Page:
These 7 Methods are the ways that we achieve and support the 10 Purposes:
Living the Ideals
Cub Scouting’s values are embedded in the Scout Oath, the Scout Law, the Cub Scout motto, and the Cub Scout sign, handshake, and salute. These practices help establish and reinforce the program’s values in cub scouts and the leaders who guide them.
Belonging to a Den
The den—a small group of boys and girls who are about the same age—is the place where Cub Scouting starts. In the den, Cub Scouts develop new skills and interests, they practice sportsmanship and good citizenship, and they learn to do their best, not just for themselves but for the den as well.
Recognition is important to children. The advancement plan provides fun for the cub scouts, gives them a sense of personal achievement as they earn badges, and strengthens family understanding as adult family members and their den leader work with boys on advancement projects.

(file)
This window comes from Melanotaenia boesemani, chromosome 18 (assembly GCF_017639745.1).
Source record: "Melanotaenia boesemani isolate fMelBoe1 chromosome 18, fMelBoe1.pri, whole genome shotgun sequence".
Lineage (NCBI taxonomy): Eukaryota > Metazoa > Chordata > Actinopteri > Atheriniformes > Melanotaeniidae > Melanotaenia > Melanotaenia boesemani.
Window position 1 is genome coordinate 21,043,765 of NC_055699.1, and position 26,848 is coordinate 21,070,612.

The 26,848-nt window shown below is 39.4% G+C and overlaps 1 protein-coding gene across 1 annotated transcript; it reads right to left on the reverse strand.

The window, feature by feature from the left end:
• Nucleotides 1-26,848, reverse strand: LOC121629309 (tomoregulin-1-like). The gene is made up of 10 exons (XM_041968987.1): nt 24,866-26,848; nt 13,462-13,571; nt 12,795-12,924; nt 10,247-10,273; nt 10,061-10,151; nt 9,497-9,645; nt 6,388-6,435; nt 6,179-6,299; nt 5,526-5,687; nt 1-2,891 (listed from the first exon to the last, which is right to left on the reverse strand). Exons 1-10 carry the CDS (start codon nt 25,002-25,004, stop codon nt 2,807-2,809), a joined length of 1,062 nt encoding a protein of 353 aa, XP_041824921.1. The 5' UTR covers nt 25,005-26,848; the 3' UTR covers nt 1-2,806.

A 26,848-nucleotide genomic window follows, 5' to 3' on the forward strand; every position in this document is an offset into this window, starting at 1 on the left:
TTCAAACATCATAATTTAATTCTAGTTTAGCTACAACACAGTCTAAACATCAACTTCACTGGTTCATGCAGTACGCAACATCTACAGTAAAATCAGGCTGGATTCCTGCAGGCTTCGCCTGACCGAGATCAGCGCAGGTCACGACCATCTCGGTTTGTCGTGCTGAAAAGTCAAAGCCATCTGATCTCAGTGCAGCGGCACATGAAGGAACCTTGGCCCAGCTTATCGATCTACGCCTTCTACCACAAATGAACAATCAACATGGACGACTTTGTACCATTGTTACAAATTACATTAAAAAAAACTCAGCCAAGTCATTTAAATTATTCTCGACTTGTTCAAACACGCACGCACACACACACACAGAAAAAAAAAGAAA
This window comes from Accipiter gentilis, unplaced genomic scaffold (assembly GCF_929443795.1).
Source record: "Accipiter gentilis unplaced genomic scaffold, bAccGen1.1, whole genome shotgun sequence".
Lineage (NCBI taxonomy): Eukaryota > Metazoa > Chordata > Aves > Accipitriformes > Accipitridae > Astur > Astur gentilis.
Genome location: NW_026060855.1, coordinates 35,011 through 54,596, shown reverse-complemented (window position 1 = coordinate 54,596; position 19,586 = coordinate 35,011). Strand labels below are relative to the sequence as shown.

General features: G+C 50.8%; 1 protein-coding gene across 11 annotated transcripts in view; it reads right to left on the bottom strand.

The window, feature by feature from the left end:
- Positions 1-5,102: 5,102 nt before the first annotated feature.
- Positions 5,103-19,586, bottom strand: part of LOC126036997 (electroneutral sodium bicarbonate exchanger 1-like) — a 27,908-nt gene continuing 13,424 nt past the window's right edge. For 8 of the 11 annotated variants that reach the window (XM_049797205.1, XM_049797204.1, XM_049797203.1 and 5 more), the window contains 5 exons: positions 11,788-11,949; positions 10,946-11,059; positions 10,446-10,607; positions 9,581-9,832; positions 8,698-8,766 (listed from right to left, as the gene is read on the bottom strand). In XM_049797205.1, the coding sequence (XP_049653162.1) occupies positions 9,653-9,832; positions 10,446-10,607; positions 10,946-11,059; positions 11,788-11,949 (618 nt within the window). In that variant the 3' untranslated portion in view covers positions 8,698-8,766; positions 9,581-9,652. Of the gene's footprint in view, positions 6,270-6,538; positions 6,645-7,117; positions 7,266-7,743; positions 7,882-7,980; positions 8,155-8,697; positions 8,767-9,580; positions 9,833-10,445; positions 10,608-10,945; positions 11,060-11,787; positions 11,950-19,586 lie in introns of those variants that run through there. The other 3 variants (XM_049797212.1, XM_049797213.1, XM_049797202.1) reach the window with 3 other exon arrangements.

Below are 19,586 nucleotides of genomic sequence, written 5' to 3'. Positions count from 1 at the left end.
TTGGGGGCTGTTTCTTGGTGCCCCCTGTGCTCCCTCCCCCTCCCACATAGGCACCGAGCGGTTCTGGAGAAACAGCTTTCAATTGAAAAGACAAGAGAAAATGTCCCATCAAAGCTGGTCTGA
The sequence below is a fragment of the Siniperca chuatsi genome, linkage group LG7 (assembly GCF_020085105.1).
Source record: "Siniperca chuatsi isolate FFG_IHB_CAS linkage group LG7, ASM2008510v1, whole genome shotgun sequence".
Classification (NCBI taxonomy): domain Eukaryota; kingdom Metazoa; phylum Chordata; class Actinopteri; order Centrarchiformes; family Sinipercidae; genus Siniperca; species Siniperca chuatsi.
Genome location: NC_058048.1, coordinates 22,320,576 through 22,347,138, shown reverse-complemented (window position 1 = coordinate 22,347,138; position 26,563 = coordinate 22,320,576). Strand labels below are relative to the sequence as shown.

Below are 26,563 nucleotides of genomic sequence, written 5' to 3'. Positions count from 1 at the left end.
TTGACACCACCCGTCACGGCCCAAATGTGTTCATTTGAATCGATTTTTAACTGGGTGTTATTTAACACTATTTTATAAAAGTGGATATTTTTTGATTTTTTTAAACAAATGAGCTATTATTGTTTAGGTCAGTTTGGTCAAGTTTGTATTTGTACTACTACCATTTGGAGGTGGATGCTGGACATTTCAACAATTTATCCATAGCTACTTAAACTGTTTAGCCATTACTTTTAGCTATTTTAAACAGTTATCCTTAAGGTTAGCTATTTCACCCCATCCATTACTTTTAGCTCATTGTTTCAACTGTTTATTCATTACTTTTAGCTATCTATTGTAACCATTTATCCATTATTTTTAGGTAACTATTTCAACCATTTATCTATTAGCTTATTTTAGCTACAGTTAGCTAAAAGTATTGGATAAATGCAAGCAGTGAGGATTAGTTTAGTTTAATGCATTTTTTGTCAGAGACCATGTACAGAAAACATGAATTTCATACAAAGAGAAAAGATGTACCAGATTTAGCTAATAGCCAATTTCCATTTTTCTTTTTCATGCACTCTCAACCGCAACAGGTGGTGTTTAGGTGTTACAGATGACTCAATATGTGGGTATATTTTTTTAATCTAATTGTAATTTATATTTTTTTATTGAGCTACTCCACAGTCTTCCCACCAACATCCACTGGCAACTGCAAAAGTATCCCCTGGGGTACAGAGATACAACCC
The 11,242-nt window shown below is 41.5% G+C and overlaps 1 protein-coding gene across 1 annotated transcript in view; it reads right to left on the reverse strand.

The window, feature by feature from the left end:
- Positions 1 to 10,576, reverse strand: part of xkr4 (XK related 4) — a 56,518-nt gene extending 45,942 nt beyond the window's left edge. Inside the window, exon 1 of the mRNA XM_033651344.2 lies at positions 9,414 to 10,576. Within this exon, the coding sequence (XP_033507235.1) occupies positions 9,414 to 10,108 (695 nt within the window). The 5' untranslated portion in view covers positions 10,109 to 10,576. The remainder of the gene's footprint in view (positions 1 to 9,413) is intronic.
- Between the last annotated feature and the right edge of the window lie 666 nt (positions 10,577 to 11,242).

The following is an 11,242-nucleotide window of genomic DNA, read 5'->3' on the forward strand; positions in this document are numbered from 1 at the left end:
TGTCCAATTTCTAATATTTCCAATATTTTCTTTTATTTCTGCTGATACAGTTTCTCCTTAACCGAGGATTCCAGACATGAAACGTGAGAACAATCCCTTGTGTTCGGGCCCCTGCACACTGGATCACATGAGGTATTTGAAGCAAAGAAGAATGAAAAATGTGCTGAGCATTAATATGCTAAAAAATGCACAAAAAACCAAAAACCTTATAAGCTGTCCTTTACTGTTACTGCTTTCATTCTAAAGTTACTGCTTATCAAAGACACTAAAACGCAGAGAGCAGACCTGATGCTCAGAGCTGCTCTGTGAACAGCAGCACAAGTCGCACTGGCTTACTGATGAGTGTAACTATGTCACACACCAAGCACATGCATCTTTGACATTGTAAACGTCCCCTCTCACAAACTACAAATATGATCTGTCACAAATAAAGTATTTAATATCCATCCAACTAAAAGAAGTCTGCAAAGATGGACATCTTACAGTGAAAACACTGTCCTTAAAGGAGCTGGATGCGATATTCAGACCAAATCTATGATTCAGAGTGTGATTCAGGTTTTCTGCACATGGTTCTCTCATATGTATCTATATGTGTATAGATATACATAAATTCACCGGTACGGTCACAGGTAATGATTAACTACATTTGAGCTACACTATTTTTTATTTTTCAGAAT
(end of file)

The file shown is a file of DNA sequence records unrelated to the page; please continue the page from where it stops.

Involving Family and Home
Whether a Cub Scout lives with two parents or one, has many siblings or is an only child, his family is an important part of Cub Scouting. Parents and adult family members provide leadership and support for Cub Scouting and help ensure that the children have a good experience in the program.
Participating in Activities
Cub Scouts participate in a wide array of activities, including games, projects, skits, stunts, songs, outdoor activities, trips and service projects. Besides being fun, these activities offer opportunities for growth, achievement, character building and family involvement.
Serving Home and Neighborhood
Cub Scouting focuses on the home and neighborhood. It
purposes. Of course not everything in Cub Scouting has to be serious – far from it! Silly songs, energetic games, funny skits, yummy snacks and just spending time with your friends and family all have their place in the program.